The 700 Club with Pat Robertson


Escaping Radical Islam: A Story of Martyrdom and Survival

By Matt Vilkas, David Kithcart, and Gary Lane
The 700 Club/ CBN Asia “When 2,000 Jihad militiamen attacked my village of Cera, we Christians were small in number and overwhelmed,” says Methu.

“I took my mother, wife, and two children into the jungle for safety,” he says. “We became quite fatigued, so we stopped to rest under a big tree. My mother was frightened, and she urged us all to pray.

“I kept praying for God’s protection because we sensed we were all going to die at the hands of the Laskar Jihad troops.”

Methu and his family had been running in the jungle for two days. His eight-year-old son was hungry and crying for food and water. So Methu and his brother-in-law left the family to search for some fish at a nearby river.

Jihad Soldiers“Suddenly out of the foliage—if out of nowhere—a squadron of Jihad troops appeared,” he says. “I tried to protect my family, but became overwhelmed by the radical Muslims. In the struggle, I was separated from my family. From a distance, I saw them captured and heard my 10-year old daughter, Christina, crying out for help, shouting, ‘Father, help us!’ But I had no power or strength to ward off the multitude of Jihad soldiers. One of the troops threw a grenade at me, and I ran away. But I later fell unconscious down a ravine.”

When Methu regained consciousness, he found out his brother-in-law had also escaped the attack. They waited for nightfall then returned to the place where his family had been captured.

“To my horror, I discovered the bodies of my mother and mother-in-law. A few feet away, I found the body of my eight-year-old son, Christianto, lying in a pool of blood,” he says. “I found their Bibles—three of them—near their bodies. All but one had been ripped into pieces, and the pages scattered over their bodies. “I remembered the Scripture verse that said if we become followers of Christ, we not only gain salvation and joy, but also the gift of suffering.”

Even during his deepest anguish, Methu asked God to forgive the Jihad troops. He then continued to search for his remaining family members.

“Because I did not find the bodies of my wife, Adel, and daughter, Christina, I was hopeful they had survived the attack and were still alive. I prayed that God would protect them and reunite us.”

Two months after the attack, one of Methu’s friends ran to his house with good news—he had seen Adel and Christina being held hostage on another island. Methu and five of his friends, who also had relatives who had been kidnapped, decided to confront the Jihad troops.

“There were more than 1,000 Muslim, Laskar Jihad troops there. The leader of the Laskar Jihad demanded that we convert to Islam. He said if we did not, we would be killed. He also said I could not get my wife and daughter back unless I became a Muslim,” he says.

“We prayed and afterwards I told the Jihadists even though you want to do bad things to my family, I am a follower of Christ, and my faith in Jesus is of much more value than anything you could offer me.”

The troops let Methu and his friends leave unharmed. Three months later, Methu was given heart-breaking news -- his wife, Adel, had been forced to marry one of her captors.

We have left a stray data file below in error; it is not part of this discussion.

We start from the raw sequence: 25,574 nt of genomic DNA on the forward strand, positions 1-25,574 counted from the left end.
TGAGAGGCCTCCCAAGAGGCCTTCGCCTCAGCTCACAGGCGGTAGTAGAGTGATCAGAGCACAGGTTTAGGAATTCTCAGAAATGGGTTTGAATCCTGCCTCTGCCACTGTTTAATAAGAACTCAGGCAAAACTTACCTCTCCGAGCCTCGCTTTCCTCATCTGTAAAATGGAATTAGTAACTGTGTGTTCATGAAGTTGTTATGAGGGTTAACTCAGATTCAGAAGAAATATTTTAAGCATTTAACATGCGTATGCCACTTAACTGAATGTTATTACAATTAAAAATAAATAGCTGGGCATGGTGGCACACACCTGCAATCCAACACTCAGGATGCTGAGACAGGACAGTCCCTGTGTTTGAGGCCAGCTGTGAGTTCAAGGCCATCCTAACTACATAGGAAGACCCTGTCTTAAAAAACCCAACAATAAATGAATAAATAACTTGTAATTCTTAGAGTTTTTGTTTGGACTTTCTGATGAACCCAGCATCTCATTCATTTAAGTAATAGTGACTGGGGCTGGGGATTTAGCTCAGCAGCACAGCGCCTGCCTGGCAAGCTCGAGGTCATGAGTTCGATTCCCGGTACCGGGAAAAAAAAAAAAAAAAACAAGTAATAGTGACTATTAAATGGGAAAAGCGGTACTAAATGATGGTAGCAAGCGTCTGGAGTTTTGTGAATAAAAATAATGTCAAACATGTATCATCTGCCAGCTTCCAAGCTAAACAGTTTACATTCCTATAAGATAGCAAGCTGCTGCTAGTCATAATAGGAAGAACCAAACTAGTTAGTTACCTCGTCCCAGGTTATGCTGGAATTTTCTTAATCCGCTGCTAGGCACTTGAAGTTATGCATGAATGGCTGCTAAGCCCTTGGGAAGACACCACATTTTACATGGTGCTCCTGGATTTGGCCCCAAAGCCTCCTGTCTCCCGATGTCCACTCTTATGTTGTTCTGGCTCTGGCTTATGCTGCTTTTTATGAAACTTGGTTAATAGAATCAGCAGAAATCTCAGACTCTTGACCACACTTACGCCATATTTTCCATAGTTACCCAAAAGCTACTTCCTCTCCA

“When I heard the news, I cried, but even though my wife had married a Muslim, I still loved her very much.”

Nearly a year after the attack, just before Christmas, Methu received a letter from Adel.

“I opened it up, and it hurt my heart to learn that my wife was forced to service the sexual desires of her Muslim husband and later became pregnant by him,” Methu recalls. “I could not read all the pages of the letter. I was devastated, but I prayed that the Lord would give me strength to face this hurtful reality.”

“After the Laskar Jihad kidnapped me,” Adel says, “I married a Muslim man, because I had been threatened by the terrorists—not just once, but many times. They used to come to the home were I was being held, the door was locked but they broke the door and the window open and forced me to sleep with them.

“I still considered Methu as my one, true husband, even though I was married to this Muslim man. I was very ashamed of myself and was scared of being rejected by Methu.

“When I found out I was pregnant, I did everything I could think of to abort the child. One day in my deepest despair, I tried to stab my womb to kill myself and the baby. My 10-year old daughter, Christina, came in the room and stopped me. She held me tight and said, 'Mom, if you go away, who will take care of me?' As we sobbed together, she pleaded with me not to do it.”

Several months later, Methu was able to have the government make a deal with the Jihad troops. Adel could see him for two weeks, but then she would have to go back. When Adel and Christina said their good-byes, they both knew it might be the last time they ever saw each other. Adel had no plans of returning with her new baby girl, Sarah.

“God helped me realize (I was wrong),” Adel says. “He had a beautiful plan for me and my baby.”

Adel and Sarah safely made it home. Later, Methu saw his chance to rescue Christina during a gathering between Christians and Muslims. In the middle of a commotion, Methu grabbed Christina and fled home. Methu’s and Adel’s prayers had been answered. They were finally together again.

Their love for Jesus Christ had carried them through their pain and suffering. And today, the faith they were willing to die for is stronger than ever. That same faith enables them to face the future with hope.

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